- Series: Ad Classic
- Paperback: 148 pages
- Publisher: AD Classic; Reprint edition (June 9, 2008)
- Language: English
- ISBN-10: 0980921023
- ISBN-13: 978-0980921021
- Product Dimensions: 6 x 0.3 x 9 inches
- Shipping Weight: 7.2 ounces (View shipping rates and policies)
- Average Customer Review: 3.7 out of 5 stars See all reviews (3 customer reviews)
- Amazon Best Sellers Rank: #4,470,858 in Books (See Top 100 in Books)
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Cranford (Ad Classic) Reprint Edition
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Top Customer Reviews
Cranford is unusual because it focuses on a world where there is no room for men, and where marriage is considered more of a nuisance than a blessing. The few male characters appearing in this novel are generally regarded either with suspicion or scorn. The bulk of the novel focuses on the life of Miss Matty Jenkyns, an aging spinster who takes in a frequent guest from a nearby town: unmarried Mary, who narrates the story. Miss Matty lives in the small town of Cranford, which is full of unmarried or widowed women. If a man moves into town, he somehow disappears. These women live quite happily in each other's society and are genteel despite their uncertain finances. The novel is full of gossip and intrigues - ways for the Cranford women to spend their time since it isn't occupied by other things.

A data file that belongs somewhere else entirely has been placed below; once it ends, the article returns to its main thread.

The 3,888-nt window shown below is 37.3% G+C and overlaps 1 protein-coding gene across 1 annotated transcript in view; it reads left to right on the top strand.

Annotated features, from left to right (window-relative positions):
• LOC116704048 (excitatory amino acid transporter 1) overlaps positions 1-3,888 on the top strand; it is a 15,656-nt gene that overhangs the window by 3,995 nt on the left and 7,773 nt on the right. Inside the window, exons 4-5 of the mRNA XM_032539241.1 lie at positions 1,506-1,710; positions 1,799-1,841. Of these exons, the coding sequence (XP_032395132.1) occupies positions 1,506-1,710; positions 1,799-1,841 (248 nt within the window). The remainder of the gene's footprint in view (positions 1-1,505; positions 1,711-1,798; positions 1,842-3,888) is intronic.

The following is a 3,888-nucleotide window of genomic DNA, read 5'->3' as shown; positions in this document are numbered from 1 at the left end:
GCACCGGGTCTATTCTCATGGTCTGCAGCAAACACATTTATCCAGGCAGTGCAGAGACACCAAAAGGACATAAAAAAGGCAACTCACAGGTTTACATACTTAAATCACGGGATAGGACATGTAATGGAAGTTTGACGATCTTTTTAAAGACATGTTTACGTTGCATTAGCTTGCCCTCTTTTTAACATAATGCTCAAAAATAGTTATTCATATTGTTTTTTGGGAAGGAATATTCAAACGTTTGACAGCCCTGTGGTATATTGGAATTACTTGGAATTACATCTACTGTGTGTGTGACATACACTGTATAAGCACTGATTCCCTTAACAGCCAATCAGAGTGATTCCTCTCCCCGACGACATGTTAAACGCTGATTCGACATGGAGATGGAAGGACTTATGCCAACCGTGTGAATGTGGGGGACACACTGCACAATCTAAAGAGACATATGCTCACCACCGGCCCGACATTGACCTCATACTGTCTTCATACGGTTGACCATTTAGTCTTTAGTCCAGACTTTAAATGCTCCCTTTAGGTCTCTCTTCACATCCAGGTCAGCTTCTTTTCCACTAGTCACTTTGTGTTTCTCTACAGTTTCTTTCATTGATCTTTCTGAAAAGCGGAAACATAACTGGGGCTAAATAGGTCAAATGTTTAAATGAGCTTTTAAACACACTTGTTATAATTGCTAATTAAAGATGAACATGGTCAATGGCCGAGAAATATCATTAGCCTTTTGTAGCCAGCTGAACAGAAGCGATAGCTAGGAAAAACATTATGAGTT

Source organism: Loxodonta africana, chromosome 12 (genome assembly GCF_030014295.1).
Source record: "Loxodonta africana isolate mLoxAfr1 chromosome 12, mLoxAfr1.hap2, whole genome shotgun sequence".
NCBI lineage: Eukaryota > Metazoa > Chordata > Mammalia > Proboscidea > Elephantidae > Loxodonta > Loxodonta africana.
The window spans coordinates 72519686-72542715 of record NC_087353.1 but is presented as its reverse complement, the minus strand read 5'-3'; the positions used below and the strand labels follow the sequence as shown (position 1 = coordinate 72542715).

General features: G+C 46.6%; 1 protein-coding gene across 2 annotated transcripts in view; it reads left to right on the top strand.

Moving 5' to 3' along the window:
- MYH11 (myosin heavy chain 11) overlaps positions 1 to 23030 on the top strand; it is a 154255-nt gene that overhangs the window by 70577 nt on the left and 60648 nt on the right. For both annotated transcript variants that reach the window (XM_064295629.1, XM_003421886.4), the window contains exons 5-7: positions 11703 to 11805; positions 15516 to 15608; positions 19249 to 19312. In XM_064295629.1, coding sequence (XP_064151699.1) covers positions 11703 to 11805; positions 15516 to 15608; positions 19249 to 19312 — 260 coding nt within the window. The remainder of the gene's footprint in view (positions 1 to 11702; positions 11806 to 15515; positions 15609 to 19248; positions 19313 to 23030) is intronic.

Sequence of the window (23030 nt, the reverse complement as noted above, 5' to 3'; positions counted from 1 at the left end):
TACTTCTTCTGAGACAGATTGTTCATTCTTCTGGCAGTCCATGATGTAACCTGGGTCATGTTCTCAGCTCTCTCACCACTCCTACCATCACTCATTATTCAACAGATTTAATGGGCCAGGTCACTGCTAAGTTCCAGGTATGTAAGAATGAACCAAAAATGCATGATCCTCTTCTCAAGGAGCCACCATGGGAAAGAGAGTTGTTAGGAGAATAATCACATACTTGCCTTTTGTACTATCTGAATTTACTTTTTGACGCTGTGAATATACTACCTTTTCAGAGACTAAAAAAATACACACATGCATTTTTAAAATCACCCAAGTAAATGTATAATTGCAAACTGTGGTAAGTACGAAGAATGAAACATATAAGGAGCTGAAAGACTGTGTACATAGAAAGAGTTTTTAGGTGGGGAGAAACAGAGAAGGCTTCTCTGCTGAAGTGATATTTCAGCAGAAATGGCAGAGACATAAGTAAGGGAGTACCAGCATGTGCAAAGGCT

Of course, in this remarkable little world of the Cranford ladies, something eventually must happen to one of their own. Miss Matty's bank goes under, and she finds herself bankrupt, deprived of the 127 pounds per annum that she had to live on. She takes it all in stride, but the other ladies of Cranford get together to help her in a very touching way that allows Miss Matty to maintain her lifestyle.
Marriage eventually finds a place in Cranford. Miss Matty's servant marries a charming young man, and the couple is very happy. The local surgeon marries one of the ladies in town who is above his station, a scandal that is endlessly discussed among the women; but despite the couple becoming outcasts, they seem very content.
"The most noticeable characteristic of Cranford is its near-total lack of plot. There are some threads that span more than one chapter, but essentially it is a series of events sharing location and narrator and separated by indeterminate periods of time. Yet it works beautifully. Miss Mary Smith's sharp observations bring the town and its residents to memorable life (Mrs Jamieson's horror at the egalitarian ways of her titled relation particularly sticks in my mind). The chronology was hard to pin down and I soon gave up trying to work out how much time had passed between one chapter and the next. And I came to decide that it didn't much matter; Cranford seemed a place where things carried on in their own way, without being much influenced by outside events. It has a character and charm all its own and is well worth a visit."
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